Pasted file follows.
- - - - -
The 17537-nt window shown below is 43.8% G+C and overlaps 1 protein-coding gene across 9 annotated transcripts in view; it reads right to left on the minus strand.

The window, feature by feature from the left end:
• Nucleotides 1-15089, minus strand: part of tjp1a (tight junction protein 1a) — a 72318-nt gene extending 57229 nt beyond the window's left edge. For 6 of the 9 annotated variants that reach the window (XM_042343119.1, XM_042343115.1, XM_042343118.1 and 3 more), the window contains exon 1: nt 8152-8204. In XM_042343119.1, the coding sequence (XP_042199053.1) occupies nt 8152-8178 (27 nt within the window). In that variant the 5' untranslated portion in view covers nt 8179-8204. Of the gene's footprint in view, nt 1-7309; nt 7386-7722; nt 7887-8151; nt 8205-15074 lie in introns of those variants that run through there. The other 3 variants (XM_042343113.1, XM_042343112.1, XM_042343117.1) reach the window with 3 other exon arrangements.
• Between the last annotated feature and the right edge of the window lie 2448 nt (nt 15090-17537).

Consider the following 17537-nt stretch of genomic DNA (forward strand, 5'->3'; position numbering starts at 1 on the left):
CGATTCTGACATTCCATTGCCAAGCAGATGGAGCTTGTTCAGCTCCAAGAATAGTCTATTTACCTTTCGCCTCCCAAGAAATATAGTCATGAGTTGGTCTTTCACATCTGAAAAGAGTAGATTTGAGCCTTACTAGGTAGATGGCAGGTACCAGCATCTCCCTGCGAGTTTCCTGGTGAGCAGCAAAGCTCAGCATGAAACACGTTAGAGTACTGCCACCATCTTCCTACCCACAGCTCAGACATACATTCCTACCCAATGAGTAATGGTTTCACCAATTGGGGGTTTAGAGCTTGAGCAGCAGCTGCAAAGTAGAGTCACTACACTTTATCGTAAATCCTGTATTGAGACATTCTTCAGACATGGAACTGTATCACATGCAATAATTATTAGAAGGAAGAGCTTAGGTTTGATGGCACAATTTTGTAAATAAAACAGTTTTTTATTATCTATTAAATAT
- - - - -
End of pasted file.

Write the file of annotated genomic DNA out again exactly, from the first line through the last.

The 17537-nt window shown below is 43.8% G+C and overlaps 1 protein-coding gene across 9 annotated transcripts in view; it reads right to left on the minus strand.

The window, feature by feature from the left end:
• Nucleotides 1-15089, minus strand: part of tjp1a (tight junction protein 1a) — a 72318-nt gene extending 57229 nt beyond the window's left edge. For 6 of the 9 annotated variants that reach the window (XM_042343119.1, XM_042343115.1, XM_042343118.1 and 3 more), the window contains exon 1: nt 8152-8204. In XM_042343119.1, the coding sequence (XP_042199053.1) occupies nt 8152-8178 (27 nt within the window). In that variant the 5' untranslated portion in view covers nt 8179-8204. Of the gene's footprint in view, nt 1-7309; nt 7386-7722; nt 7887-8151; nt 8205-15074 lie in introns of those variants that run through there. The other 3 variants (XM_042343113.1, XM_042343112.1, XM_042343117.1) reach the window with 3 other exon arrangements.
• Between the last annotated feature and the right edge of the window lie 2448 nt (nt 15090-17537).

Consider the following 17537-nt stretch of genomic DNA (forward strand, 5'->3'; position numbering starts at 1 on the left):
CGATTCTGACATTCCATTGCCAAGCAGATGGAGCTTGTTCAGCTCCAAGAATAGTCTATTTACCTTTCGCCTCCCAAGAAATATAGTCATGAGTTGGTCTTTCACATCTGAAAAGAGTAGATTTGAGCCTTACTAGGTAGATGGCAGGTACCAGCATCTCCCTGCGAGTTTCCTGGTGAGCAGCAAAGCTCAGCATGAAACACGTTAGAGTACTGCCACCATCTTCCTACCCACAGCTCAGACATACATTCCTACCCAATGAGTAATGGTTTCACCAATTGGGGGTTTAGAGCTTGAGCAGCAGCTGCAAAGTAGAGTCACTACACTTTATCGTAAATCCTGTATTGAGACATTCTTCAGACATGGAACTGTATCACATGCAATAATTATTAGAAGGAAGAGCTTAGGTTTGATGGCACAATTTTGTAAATAAAACAGTTTTTTATTATCTATTAAATAT